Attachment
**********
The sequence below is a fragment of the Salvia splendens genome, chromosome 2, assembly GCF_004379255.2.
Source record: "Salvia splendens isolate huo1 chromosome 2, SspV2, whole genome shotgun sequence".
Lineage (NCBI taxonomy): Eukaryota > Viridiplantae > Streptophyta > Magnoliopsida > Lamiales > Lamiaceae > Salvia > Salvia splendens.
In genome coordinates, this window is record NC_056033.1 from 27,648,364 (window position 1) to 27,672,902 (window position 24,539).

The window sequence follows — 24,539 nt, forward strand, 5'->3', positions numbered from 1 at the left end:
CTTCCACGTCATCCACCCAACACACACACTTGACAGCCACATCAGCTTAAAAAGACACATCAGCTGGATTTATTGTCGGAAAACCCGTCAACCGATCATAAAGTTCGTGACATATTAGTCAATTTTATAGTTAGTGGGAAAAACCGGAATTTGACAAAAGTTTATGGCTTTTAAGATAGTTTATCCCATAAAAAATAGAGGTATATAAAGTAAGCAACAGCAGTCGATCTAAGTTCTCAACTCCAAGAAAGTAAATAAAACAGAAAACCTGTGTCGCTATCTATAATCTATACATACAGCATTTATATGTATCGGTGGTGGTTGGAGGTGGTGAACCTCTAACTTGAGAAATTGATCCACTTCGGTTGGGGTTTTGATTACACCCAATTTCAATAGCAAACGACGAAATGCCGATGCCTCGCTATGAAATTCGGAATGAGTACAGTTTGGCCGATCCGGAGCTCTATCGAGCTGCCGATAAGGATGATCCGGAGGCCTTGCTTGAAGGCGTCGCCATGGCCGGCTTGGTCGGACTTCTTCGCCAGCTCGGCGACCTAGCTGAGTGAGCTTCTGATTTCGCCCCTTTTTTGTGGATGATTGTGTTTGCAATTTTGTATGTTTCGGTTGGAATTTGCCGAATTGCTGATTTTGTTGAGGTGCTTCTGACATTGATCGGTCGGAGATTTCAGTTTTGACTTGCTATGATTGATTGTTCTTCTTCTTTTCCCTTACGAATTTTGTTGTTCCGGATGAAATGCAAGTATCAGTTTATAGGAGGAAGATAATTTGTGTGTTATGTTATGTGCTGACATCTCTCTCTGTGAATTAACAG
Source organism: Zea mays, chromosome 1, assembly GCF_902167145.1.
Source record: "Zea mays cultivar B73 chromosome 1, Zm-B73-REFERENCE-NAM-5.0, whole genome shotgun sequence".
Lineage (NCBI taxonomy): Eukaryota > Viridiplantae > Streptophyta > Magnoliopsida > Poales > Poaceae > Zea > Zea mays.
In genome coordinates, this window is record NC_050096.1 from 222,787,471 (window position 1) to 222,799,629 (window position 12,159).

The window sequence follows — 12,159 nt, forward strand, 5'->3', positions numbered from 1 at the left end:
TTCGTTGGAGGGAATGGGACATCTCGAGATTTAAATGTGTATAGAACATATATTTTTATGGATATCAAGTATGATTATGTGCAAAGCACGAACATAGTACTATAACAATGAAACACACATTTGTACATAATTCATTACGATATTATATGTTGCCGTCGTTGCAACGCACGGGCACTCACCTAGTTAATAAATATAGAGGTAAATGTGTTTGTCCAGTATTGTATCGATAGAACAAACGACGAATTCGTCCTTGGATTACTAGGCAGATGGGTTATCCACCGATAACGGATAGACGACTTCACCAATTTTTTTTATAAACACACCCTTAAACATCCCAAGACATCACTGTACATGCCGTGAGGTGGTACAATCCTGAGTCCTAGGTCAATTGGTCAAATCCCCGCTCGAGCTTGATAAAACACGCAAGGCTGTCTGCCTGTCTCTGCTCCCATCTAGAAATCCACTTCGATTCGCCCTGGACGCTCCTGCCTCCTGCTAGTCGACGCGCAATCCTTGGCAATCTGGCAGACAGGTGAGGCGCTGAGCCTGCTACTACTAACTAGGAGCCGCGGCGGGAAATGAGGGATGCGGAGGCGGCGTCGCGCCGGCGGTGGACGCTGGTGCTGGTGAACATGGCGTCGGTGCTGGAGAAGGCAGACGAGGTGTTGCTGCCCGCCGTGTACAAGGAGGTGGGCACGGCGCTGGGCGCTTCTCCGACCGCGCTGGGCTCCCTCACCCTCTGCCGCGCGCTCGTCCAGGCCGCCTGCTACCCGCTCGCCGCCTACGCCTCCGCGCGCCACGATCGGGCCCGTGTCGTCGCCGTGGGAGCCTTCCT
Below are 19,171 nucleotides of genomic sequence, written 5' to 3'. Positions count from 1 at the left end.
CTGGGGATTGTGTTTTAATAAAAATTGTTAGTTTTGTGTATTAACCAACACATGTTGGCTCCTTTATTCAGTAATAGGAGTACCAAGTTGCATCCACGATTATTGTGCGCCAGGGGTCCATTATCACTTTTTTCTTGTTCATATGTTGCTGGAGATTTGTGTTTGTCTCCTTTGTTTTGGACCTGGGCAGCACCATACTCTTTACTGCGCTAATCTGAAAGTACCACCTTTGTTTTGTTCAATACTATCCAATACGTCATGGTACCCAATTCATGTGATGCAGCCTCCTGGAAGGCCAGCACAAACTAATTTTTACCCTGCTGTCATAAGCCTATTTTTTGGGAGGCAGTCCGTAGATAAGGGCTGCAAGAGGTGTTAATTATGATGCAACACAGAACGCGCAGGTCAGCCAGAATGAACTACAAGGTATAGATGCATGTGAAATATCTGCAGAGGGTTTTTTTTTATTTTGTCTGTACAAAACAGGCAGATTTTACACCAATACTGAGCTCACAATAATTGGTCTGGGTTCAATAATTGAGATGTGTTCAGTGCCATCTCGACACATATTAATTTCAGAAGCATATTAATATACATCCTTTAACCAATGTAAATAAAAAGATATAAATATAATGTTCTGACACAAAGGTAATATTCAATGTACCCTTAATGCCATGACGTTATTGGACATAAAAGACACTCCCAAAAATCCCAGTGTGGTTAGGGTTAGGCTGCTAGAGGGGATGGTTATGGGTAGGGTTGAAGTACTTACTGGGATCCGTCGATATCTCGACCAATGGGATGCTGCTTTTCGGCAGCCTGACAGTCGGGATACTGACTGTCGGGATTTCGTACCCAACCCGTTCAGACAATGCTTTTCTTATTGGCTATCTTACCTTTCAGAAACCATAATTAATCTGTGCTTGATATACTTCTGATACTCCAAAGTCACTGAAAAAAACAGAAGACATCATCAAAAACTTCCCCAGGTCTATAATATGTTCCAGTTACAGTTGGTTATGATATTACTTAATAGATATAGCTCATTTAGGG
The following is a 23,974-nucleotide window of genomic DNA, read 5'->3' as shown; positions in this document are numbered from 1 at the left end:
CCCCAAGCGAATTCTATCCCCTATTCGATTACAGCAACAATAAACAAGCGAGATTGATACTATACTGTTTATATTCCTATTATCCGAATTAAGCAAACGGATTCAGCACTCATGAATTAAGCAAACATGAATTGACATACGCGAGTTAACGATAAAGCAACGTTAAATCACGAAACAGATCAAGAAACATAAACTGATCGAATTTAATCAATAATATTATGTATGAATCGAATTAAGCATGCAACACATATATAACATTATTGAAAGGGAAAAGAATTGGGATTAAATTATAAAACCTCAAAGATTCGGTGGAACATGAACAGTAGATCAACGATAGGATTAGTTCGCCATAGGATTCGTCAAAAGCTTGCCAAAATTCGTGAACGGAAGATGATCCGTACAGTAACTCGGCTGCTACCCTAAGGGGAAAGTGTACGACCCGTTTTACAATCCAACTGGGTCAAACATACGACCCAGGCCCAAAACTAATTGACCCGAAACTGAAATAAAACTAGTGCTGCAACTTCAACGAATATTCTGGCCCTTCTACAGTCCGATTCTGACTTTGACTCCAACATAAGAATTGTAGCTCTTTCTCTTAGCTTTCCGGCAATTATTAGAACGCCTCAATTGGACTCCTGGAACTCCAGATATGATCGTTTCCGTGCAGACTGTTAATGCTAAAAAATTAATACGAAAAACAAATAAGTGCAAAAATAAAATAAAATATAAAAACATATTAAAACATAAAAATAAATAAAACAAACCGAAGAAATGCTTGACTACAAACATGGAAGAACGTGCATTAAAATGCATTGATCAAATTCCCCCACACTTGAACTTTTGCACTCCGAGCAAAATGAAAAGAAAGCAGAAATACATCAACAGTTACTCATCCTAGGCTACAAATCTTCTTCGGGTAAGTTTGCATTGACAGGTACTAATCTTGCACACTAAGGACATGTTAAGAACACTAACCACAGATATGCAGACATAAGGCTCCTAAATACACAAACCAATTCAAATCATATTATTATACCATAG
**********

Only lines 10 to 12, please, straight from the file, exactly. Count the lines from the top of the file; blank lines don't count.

In genome coordinates, this window is record NC_050096.1 from 222,787,471 (window position 1) to 222,799,629 (window position 12,159).

The window sequence follows — 12,159 nt, forward strand, 5'->3', positions numbered from 1 at the left end:
TTCGTTGGAGGGAATGGGACATCTCGAGATTTAAATGTGTATAGAACATATATTTTTATGGATATCAAGTATGATTATGTGCAAAGCACGAACATAGTACTATAACAATGAAACACACATTTGTACATAATTCATTACGATATTATATGTTGCCGTCGTTGCAACGCACGGGCACTCACCTAGTTAATAAATATAGAGGTAAATGTGTTTGTCCAGTATTGTATCGATAGAACAAACGACGAATTCGTCCTTGGATTACTAGGCAGATGGGTTATCCACCGATAACGGATAGACGACTTCACCAATTTTTTTTATAAACACACCCTTAAACATCCCAAGACATCACTGTACATGCCGTGAGGTGGTACAATCCTGAGTCCTAGGTCAATTGGTCAAATCCCCGCTCGAGCTTGATAAAACACGCAAGGCTGTCTGCCTGTCTCTGCTCCCATCTAGAAATCCACTTCGATTCGCCCTGGACGCTCCTGCCTCCTGCTAGTCGACGCGCAATCCTTGGCAATCTGGCAGACAGGTGAGGCGCTGAGCCTGCTACTACTAACTAGGAGCCGCGGCGGGAAATGAGGGATGCGGAGGCGGCGTCGCGCCGGCGGTGGACGCTGGTGCTGGTGAACATGGCGTCGGTGCTGGAGAAGGCAGACGAGGTGTTGCTGCCCGCCGTGTACAAGGAGGTGGGCACGGCGCTGGGCGCTTCTCCGACCGCGCTGGGCTCCCTCACCCTCTGCCGCGCGCTCGTCCAGGCCGCCTGCTACCCGCTCGCCGCCTACGCCTCCGCGCGCCACGATCGGGCCCGTGTCGTCGCCGTGGGAGCCTTCCT